Transition to school for children with challenging behaviours : family/whānau and teachers' perspectives : a thesis presented in partial fulfilment of the requirements for the degree of Master in Educational Psychology at Massey University, Albany, New Zealand

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Massey University
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Challenging behaviours are complex and are exhibited in a range of ways as a result of many different personal and environmental factors. When a child who is already predisposed to exhibiting these behaviours transitions from early childhood to primary school, the new and unknown circumstances can add to those challenging behaviours and create a negative experience for the children, families and teachers involved. Upon reviewing existing literature on transitions to school, there is an apparent gap in the literature on how to create a positive transition experience for children with challenging behaviours, particularly in the New Zealand context. This study started to address this gap by gaining the perspectives of parents and teachers on the transition to school for children with challenging behaviours. Semi-structured interviews involving 11 adults (parents, teachers/management) who were involved in transitioning three children to school in the last 12-18 months were used to draw out their voices. A qualitative approach within the framework of appreciative inquiry placed positive experiences as the focus. This meant barriers were addressed as a starting point for positive change. A thematic analysis was used to identify positive factors and barriers to successful transitions. The findings of this research highlighted that the building of positive, collaborative and trusting relationships, and open communication within transition teams was at the centre of positive transition practices, whether it be for children with challenging behaviours or for all children. The study also highlighted the importance of ecological adaptations needed in both the early childhood centres and schools for transitions to be effective. Children and parents needed to be well prepared for what to expect when starting school. This drew attention to the importance of bridging existing pedagogical gaps and gaps in policy between early childhood education and primary school. As is common in the New Zealand context, where Māori values such as aroha, whanaungatanga and manaakitanga are well integrated into practice, the teachers in the study were committed to providing children and their families with the best level of support possible during their children’s transition. However, issues of funding, time and professional expertise were identified as barriers. It is hoped that changes proposed under the government’s Learning Support Action Plan (Ministry of Education, 2019) will be a step in the right direction to address these barriers.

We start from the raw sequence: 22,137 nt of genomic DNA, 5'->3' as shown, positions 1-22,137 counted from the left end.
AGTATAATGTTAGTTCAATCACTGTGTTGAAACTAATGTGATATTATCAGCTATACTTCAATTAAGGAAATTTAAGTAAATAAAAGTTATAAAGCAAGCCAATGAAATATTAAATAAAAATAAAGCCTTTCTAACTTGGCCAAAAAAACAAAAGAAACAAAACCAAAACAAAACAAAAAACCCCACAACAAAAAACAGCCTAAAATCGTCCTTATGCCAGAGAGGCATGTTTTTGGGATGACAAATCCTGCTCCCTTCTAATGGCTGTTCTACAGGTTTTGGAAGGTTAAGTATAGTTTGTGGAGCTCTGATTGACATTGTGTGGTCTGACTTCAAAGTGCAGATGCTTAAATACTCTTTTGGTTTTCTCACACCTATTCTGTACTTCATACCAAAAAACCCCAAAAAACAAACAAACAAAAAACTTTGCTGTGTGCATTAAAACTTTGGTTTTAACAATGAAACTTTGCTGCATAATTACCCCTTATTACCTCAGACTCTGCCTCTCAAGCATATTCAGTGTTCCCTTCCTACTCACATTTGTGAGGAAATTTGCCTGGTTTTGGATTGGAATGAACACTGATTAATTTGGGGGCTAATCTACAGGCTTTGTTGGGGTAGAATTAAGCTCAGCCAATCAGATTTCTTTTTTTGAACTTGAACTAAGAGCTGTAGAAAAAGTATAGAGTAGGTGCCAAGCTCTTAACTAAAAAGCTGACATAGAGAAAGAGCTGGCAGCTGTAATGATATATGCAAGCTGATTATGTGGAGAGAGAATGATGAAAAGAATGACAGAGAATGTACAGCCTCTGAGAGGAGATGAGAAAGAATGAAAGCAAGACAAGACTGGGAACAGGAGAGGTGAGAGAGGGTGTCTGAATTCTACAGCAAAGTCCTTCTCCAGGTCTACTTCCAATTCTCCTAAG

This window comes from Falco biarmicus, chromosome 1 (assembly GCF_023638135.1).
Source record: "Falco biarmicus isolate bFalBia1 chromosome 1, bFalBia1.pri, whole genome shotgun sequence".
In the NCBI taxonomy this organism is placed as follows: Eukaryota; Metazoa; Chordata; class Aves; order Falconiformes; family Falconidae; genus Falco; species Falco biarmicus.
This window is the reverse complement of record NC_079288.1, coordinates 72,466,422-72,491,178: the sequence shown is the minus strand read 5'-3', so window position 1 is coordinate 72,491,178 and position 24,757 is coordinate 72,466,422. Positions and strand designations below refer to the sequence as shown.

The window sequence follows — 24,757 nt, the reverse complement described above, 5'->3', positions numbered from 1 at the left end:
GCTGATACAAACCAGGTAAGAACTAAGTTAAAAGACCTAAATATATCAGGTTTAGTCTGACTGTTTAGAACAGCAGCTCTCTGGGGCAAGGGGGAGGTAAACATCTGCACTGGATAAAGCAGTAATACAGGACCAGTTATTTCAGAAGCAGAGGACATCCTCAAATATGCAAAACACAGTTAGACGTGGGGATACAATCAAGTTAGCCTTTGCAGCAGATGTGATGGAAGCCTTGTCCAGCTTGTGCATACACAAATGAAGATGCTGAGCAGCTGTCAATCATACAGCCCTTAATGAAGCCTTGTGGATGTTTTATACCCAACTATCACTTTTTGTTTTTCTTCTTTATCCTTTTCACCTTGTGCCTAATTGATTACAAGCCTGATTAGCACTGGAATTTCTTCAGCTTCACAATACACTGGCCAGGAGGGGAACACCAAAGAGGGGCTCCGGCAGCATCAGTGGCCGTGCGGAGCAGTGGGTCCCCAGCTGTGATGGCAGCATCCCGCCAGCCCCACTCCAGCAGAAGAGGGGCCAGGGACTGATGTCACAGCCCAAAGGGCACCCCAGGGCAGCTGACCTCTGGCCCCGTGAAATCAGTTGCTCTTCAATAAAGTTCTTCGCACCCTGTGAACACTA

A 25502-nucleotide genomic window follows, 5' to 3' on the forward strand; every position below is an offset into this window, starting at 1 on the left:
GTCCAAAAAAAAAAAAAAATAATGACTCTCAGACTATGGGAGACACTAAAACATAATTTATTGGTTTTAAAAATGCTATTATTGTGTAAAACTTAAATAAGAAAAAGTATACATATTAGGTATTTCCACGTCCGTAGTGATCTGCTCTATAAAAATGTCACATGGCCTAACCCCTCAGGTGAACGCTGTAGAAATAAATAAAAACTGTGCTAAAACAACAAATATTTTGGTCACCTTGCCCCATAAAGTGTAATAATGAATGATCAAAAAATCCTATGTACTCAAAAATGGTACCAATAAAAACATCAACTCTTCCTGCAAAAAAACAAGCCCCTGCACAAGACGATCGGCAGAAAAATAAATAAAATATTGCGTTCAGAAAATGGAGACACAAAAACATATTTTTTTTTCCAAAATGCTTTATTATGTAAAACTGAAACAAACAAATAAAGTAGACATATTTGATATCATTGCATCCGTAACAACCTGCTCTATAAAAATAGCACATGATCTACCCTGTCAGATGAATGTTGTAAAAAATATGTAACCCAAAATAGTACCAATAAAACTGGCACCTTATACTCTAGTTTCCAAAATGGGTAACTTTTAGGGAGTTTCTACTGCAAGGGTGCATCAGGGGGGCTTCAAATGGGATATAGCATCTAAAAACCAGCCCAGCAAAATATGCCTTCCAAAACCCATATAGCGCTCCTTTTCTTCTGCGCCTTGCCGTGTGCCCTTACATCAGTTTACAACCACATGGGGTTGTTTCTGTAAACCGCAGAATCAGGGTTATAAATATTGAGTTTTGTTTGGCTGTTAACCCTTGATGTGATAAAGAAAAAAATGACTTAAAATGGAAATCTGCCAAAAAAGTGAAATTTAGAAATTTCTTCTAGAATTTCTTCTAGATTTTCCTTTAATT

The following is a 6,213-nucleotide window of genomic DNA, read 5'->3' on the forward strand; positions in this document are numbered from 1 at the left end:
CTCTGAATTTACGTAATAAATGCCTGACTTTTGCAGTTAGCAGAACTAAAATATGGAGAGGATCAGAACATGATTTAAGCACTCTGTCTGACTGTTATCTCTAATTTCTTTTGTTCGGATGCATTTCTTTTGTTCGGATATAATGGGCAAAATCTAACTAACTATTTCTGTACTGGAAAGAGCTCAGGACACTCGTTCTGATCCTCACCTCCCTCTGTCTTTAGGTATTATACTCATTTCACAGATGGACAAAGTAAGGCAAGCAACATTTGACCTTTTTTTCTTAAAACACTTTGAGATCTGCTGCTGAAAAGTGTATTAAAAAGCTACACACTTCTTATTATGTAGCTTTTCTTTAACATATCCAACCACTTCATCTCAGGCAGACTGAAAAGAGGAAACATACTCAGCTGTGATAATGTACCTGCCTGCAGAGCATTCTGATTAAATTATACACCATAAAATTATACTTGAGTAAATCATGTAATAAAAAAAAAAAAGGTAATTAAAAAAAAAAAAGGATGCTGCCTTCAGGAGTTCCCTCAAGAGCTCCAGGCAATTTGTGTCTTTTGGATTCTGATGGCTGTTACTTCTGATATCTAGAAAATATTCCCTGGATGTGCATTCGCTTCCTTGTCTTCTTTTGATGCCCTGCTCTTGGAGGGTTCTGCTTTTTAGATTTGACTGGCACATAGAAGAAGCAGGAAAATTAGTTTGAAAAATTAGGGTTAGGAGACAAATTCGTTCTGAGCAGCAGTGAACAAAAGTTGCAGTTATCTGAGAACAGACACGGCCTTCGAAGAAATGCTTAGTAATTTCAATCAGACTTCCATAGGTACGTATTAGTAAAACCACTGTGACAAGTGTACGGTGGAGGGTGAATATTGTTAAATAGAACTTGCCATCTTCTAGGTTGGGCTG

Problem children, Education (Elementary), New Zealand, Readiness for school, Early childhood education, Parents, Teachers, Attitudes